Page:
Our landlady, Mrs. Murray, with the raspy voice and the heavy Long Island accent hates us. She calls and tells us to stop walking so loudly in the hallways, and to lower our voices. Last week, I saw her outside the building as I was leaving, so I opened the door and ran my way past her not stopping to say hello. She’s a bizarre, idiotic old woman who thinks that very occasionally doing routine building maintenance like changing the hallway lights or painting the walls is a major capital improvement and a reason to raise the rent. She doesn’t let us have washing machines or dishwashers, so I feel stupid when I can’t easily figure out these appliances out at my friends’ houses. The rooms are small, and we are all crammed in and jumbled up to fit together–a clashing and loud combination of individual voices. Recently my dad moved out of his apartment one block away and back into the spare bedroom because my mom’s job became part time and we can’t afford two different apartments. I hate having to explain that to people, so I don’t tell anyone. It’s much easier to leave in the morning and forget about the apartment with the creaky floorboards and the silent neighbors.

On the way to school, I pass the mansions on Prospect Park West. Some are flat, some are graceful limestone, some have curved stoops and others have a sprawling set of steps going straight down. I watch as people hurry out of their little units–forced out and away from their alcoves. Later in the day, people scurry back into their homes and shut themselves in their own little worlds, hidden. I walk the twelve blocks home, hike up the creaky steps, smelling the various dinners being prepared on each floor, and on some days step a tad harder on the 2nd floor to piss off the creepy wrinkled Chihuahuas in Beverly’s apartment.

Away from neighbors and the landlord, I make even more noise. I play music as loud as I want at my music school on 129 West 67th Street. I search for an available practice room—snaking my way through the hallway—all are varying sizes, with huge fluffy rugs on the walls. I searched for my music there, wiggling my fingers around on the strings sometimes finding the right note, sometimes not at all. I searched and discovered Bach and Prokofiev and Mozart. I learned to be tough and hard working (stern and steely, and sometimes nasty Russian teachers will do that to you). Sometimes, on boring rainy days, my friends and I would sneak off to the music library, where the papers in the stacks are mismatched and yellowed with the unfamiliar curves and bumps of the Russian alphabet and smell of spilled coffee. We would run through the stacks, playing high-stakes tag, peeking through the spaces in the shelves above the frilled tops of Bach or Mendelssohn. Shrieking, we ran through a forest of dead people’s music.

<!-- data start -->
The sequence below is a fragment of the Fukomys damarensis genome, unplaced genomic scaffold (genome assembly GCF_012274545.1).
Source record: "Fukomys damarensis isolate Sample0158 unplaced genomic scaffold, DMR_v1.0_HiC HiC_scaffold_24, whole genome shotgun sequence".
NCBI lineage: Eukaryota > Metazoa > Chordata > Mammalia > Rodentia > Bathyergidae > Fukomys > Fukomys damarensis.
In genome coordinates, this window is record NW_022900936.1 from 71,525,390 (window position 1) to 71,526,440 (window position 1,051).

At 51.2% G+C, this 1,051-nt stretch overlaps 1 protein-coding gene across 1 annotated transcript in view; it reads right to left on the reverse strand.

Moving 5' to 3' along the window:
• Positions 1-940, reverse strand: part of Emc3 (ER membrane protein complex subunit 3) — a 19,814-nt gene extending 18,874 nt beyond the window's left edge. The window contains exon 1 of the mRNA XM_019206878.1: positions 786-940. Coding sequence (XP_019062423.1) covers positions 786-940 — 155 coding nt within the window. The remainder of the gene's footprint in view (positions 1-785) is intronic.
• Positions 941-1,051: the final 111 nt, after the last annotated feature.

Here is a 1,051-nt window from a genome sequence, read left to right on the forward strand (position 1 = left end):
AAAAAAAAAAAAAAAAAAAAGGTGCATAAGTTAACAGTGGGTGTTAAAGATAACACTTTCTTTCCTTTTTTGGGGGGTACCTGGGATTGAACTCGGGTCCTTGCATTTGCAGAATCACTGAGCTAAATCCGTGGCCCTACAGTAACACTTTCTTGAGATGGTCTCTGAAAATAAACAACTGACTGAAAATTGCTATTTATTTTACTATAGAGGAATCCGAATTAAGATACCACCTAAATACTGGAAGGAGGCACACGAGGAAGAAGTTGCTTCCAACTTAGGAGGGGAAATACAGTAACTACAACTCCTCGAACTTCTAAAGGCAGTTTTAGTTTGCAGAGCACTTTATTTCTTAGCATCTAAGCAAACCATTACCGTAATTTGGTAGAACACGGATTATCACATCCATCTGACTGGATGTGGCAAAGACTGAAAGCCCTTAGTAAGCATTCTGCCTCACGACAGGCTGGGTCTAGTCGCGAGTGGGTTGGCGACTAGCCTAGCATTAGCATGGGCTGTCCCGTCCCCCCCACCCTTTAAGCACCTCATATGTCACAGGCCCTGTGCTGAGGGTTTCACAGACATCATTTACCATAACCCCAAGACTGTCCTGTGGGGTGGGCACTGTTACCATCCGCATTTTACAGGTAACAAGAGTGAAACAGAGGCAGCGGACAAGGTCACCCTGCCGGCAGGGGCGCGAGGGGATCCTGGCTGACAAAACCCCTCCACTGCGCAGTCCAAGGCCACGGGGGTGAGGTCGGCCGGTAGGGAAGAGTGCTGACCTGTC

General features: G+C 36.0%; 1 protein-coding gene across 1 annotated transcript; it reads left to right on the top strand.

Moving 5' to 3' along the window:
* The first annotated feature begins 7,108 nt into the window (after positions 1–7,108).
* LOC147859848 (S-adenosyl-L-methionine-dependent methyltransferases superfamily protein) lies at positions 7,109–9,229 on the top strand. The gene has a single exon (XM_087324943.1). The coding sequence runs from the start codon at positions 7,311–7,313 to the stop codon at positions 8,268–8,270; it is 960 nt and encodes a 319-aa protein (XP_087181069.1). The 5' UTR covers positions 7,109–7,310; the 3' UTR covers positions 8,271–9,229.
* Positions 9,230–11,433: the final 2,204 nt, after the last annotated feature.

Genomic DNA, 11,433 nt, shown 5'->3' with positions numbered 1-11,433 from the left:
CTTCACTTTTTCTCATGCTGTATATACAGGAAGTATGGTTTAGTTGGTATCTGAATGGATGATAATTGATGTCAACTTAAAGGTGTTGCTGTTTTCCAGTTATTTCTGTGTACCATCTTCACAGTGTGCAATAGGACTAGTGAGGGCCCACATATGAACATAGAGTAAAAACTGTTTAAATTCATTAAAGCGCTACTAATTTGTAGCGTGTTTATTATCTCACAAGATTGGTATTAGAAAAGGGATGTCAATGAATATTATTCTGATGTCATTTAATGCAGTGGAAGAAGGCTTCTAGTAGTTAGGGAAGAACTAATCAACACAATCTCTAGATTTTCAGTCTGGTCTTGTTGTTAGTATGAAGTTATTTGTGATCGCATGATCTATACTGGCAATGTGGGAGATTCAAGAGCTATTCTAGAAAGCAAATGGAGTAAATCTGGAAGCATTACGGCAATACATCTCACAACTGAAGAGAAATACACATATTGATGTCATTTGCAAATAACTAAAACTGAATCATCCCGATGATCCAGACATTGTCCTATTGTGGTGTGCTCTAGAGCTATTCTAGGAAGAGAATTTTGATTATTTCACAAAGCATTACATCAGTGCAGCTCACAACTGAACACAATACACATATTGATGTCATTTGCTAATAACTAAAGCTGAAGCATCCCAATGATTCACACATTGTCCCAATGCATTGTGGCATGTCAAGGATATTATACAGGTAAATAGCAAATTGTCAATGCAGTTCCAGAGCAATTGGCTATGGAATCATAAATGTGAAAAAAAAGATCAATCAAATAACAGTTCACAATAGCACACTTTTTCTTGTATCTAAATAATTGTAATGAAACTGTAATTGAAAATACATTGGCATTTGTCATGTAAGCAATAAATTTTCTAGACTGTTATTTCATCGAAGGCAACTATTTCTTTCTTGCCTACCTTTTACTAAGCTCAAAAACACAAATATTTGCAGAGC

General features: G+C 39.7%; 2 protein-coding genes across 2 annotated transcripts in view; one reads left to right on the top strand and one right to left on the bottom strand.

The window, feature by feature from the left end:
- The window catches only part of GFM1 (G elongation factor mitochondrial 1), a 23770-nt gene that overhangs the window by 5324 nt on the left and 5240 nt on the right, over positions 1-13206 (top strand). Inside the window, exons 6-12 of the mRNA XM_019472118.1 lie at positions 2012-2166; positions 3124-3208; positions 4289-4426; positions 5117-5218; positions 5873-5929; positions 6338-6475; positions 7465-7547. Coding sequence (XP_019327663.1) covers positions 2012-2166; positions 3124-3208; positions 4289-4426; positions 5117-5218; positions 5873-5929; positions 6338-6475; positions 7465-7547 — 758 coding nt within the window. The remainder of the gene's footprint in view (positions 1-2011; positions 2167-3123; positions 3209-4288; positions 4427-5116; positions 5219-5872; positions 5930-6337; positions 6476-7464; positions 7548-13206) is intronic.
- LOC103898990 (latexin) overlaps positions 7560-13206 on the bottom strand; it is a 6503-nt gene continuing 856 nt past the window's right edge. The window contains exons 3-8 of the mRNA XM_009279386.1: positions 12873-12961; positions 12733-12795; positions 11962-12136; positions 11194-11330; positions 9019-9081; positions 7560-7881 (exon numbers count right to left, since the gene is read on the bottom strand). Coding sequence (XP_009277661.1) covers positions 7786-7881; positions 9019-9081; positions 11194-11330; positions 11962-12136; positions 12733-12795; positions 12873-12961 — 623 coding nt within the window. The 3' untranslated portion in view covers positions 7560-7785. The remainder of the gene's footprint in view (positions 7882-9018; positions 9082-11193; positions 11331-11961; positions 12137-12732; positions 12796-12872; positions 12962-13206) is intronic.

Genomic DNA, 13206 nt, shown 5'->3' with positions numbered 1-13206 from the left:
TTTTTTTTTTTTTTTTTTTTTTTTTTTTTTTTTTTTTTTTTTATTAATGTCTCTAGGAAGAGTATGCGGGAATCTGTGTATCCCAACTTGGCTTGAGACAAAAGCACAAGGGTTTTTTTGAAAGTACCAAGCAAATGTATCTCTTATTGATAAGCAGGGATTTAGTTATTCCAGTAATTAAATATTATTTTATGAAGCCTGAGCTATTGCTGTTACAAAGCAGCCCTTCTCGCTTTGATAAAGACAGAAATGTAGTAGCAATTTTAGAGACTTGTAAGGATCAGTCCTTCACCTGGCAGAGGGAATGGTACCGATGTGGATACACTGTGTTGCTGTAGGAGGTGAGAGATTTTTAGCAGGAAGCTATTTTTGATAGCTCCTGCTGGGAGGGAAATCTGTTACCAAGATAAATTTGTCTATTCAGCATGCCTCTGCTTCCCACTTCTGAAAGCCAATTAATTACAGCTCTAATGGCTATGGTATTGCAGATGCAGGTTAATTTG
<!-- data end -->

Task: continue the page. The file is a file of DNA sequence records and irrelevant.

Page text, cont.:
My home is also my grandparents’ house in Rockaway, Queens. I love its colors, the paintings. Instead of raisin-faced neighbors below, there are seashells and waves waiting on the beach. I love the smell of coffee in the morning and the aroma of wine in the evenings, Frank Sinatra enveloping me as I take a nap on one of their many couches. I love how Grandma sets aside New York Times articles she thinks I will like, and how she and Papa love football (they are hardcore Giants fans), even though I know nothing about it. When my family and I are at Grandma and Papa’s house, we are loud and laughing, and no one can tell us not to be. I play Scrabble, putting together the once clashing letters together in such a way to make one unified, beautifully loud and high-score-winning word.

Haley Gillia, Age 17, Grade 12, Berkeley Carroll School, Silver Key